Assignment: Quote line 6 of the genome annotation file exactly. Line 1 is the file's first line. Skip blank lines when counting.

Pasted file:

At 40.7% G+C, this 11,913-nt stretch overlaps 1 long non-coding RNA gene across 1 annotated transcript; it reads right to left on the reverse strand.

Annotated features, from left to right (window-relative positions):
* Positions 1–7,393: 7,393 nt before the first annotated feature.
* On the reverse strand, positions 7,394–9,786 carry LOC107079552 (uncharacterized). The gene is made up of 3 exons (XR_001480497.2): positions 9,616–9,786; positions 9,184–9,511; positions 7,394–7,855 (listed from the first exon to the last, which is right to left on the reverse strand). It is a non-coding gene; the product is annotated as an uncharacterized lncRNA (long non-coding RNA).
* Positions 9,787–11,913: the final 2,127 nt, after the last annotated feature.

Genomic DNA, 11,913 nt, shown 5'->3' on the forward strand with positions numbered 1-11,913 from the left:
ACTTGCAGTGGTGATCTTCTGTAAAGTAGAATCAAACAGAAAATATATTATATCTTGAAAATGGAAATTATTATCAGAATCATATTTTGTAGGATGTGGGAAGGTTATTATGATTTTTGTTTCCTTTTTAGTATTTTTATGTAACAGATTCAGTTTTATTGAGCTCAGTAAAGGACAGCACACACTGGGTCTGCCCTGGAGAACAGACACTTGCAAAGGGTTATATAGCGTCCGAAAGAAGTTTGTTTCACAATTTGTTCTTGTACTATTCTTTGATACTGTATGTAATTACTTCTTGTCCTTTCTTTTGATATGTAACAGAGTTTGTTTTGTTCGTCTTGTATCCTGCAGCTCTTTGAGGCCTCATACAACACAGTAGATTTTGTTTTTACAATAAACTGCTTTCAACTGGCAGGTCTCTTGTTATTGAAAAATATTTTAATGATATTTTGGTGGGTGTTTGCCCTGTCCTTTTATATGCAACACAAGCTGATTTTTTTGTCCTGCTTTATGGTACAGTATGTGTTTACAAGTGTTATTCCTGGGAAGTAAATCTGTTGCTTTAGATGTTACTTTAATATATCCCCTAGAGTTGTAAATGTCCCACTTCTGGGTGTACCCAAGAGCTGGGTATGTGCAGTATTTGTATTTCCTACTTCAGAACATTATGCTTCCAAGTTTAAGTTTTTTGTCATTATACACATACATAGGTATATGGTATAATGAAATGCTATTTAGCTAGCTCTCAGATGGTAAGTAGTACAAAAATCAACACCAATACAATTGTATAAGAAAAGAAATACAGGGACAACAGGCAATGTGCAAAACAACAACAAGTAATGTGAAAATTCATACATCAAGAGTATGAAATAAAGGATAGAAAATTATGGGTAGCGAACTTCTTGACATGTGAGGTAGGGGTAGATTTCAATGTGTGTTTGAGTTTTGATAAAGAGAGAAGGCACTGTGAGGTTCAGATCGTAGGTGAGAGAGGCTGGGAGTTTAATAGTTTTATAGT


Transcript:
Genomic DNA, 11,913 nt, shown 5'->3' on the forward strand with positions numbered 1-11,913 from the left: